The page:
David’s claim that the Holocaust occurred because the Germans became unusually cruel is false based on the fundamental attribution error and Milgram’s experiments. The fundamental attribution error is the tendency to attribute other people’s behavior to internal factors, instead of accounting for situational factors. David committed this error when stating that Germans, as a whole, were “sadistic people with abnormal and twisted personalities”. David did not account for the immense pressure that the German public felt from Hitler during World War II. Although many atrocities were being committed, the Germans feared for their lives if they stood up for the Jews and disobeyed Hitler’s rule.
As defined by dictionary.com, scapegoatism is “the act or practice of assigning blame or failure to another, as to deflect attention or responsibility away from oneself.” The German extremists blamed the Jews for the problems in their country such as hyperinflation caused by the German government printing an excess of money, not by Jewish bankers. This would lead to the Holocaust. While scapegoating was
Elie Wiesel survived the Holocaust and his accounts of Nazi death camps portray a dark time for moral values. Unfortunately for Jewish people in Europe, they were the target of oppression for Hitler. Society stereotypes the Jewish people just as other ethnicities. Stereotypes seem to be a common way for people to view others. Germany needed a scapegoat for all the struggles they were facing and Hitler used stereotypes to give the German people a scapegoat.
He’s noticing the evils of Hitler. He shows this towards the ending of the book: “In my mind, this makes Adolf Hitler as evil as any man who kills his own children. This gross misuse of our loyalty to our country and love for our Fuehrer is, to me, just as much as a criminal act as the murder of 6 million Jews” (Ayer 224-225). Heck is now one of the non-supporters on Hitler and has a strong hatred towards him. He knows that Hitler purposely brainwashed innocent children who have a great love for their country.
In the article FDR vs. Hitler by Frank Freidel, it is expressed that Franklin Roosevelt was concerned about the rise of Nazi Germany under Hitler’s rule. He considered Hitler a very dangerous person and he didn’t like him or agree with his actions at all. FDR was hesitant about the situation with Germany because of disastrous impacts World War One had. Roosevelt chose not to speak to the public about his concerns with Hitler because he hoped it would make it easier for refugees of Nazi Germany to escape to the US. FDR viewed Hitler as, “a madman and his counsellors… even madder than he is”.
My theme for Themes of the Book Thief Quickwrite is Bravery and Cowardice. The questions for this theme are “In Hitler’s Germany is it cowardice NOT to stand up to the Nazis and their beliefs?”“ Is this cowardice Acceptable?”“Who was brave in this society?” We will take one paragraph going through each of these questions and their answers. “In Hitler’s Germany is it cowardice NOT to stand up to the Nazis and their beliefs? An example of choosing to stand up to the Nazis happened on page 116 when Liesel asked if Hitler captured her mother. She then said “I hate the Führer.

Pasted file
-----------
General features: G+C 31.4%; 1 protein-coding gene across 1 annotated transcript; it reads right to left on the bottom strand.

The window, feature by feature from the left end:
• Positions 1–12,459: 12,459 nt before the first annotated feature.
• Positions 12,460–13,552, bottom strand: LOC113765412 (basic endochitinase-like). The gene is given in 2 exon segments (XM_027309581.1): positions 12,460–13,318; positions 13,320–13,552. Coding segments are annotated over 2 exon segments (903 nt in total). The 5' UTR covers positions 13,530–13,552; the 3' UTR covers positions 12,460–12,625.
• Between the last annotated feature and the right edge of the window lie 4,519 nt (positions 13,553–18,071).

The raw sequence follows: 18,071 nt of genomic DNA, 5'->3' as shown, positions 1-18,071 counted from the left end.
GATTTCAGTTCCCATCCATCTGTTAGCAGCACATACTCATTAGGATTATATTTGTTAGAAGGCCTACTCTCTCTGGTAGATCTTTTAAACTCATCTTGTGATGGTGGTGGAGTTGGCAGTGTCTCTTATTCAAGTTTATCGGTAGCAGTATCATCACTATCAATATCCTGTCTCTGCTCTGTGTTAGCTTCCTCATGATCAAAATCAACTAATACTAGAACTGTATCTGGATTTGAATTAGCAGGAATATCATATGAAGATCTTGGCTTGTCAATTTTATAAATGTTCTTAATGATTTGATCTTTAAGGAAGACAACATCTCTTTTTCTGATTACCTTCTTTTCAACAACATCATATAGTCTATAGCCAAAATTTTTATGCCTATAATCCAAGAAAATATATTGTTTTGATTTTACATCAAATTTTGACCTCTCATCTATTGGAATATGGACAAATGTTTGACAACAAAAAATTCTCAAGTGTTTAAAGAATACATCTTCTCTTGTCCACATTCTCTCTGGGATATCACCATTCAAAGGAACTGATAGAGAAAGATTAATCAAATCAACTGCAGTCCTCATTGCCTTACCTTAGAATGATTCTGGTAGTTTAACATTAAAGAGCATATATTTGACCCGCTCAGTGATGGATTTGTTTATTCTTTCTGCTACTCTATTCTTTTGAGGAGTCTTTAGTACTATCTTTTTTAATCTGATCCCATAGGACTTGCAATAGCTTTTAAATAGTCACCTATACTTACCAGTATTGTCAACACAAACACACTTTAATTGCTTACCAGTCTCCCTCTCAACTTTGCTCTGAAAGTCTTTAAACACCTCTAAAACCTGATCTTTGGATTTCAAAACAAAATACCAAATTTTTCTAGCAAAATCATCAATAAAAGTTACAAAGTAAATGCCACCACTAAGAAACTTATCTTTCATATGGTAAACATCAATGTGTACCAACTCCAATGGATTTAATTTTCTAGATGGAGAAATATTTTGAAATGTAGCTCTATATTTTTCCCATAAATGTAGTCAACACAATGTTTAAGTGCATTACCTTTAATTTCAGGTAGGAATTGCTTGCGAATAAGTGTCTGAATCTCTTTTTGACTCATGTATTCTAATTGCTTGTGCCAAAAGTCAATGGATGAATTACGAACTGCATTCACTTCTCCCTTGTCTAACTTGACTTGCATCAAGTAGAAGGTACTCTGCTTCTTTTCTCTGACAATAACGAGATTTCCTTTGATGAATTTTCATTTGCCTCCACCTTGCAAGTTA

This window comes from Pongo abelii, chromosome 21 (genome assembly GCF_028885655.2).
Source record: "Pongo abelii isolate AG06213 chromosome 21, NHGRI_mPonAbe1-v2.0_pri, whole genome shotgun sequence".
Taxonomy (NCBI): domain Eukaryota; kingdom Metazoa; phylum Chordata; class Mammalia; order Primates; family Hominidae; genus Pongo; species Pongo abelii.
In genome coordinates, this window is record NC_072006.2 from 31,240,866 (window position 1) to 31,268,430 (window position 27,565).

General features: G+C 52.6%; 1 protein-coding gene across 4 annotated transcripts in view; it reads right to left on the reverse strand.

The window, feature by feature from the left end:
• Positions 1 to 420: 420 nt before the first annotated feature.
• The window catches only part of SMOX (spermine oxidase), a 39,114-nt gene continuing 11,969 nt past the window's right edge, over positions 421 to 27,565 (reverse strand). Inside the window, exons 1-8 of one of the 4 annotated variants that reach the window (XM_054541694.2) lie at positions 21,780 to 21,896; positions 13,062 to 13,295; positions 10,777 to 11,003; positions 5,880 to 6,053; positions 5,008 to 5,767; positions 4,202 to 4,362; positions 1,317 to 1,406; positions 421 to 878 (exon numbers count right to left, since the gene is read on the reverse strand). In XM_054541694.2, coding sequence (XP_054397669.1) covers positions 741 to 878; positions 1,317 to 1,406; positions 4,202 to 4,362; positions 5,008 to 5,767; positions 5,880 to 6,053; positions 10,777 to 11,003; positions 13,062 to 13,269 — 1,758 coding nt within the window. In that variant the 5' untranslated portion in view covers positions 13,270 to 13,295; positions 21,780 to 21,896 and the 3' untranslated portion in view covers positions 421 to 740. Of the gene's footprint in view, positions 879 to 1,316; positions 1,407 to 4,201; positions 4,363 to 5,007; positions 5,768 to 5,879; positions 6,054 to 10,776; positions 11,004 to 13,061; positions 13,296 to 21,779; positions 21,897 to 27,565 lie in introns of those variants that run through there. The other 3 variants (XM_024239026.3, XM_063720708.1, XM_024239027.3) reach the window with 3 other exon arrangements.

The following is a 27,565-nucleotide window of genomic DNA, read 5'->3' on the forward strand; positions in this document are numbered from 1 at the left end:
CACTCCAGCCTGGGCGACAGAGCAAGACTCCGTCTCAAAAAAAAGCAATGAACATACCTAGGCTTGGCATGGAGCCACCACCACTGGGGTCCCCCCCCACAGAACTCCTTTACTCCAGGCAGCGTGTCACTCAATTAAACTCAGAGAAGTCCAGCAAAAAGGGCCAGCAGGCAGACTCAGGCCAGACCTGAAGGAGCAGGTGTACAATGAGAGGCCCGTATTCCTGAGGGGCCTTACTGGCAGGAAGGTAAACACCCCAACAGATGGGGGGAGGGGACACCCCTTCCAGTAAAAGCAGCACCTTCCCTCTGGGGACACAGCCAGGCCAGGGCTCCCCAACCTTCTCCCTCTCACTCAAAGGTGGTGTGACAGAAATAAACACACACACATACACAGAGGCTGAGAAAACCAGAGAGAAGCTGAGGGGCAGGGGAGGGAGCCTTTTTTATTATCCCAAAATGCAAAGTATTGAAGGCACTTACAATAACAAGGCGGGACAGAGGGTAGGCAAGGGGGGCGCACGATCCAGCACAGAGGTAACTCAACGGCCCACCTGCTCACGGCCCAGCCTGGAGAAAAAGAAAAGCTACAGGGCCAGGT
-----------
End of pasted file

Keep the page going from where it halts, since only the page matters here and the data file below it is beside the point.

Since he hated jewish people he made sure the country hated jewish people. This caused the jewish people to hate them. Since Hitler was a dictator, only his say mattered. From this I learned that when a leader is indifferent it can cause others to become
Source B describes, “2. Symbolism: Names or symbols are given to those classified as ‘different’. Jews living in Nazi occupied Europe were made to wear a Star of David.” This statement emphasizes the idea that the government is making the Jewish population stand out, and they are influencing other Germans to mistreat anyone with a Star of David on their clothes. Thus, the government persuaded the population with the idea that Jewish people should be mocked and
Dehumanization makes people lose the will to live and made it easier for the Nazi’s to exterminate the Jews. Not only was dehumanization a way to gain authority over people, but it allowed the Nazi’s to view the prisoners as something other than humans. Hitler used dehumanization in an attempt to achieve his ends and was displayed throughout the novel Night in many ways including selections, being numbered, and shaving the prisoner’s heads. To begin, human selection was one of the first steps the reader saw of the dehumanization process. In the novel Night, specifically page twenty-nine, Wiesel wrote “An SS came toward us wielding a club.
In the end, Roger Chillingworth is worth nothing more than a social outcast who lost true and peaceful relationships with people, and even obtained hatred from his own wife. Through this allegory, Hawthorne teaches his readers that revengeful purpose in life can drive oneself out of the healthy social life. Nathaniel Hawthorne, through the allegory of Chillingworth’s life in Scarlet Letter, rendered the conception that vindictive life can be a melancholy. Compulsion with revenge only led Chillingworth to emotional corruption, hauled away various elements of life, raised anger, and drove him away from relationships with people. After all, would it be a wise determination to live with, or even possess, a spiteful mind preoccupied with revenge?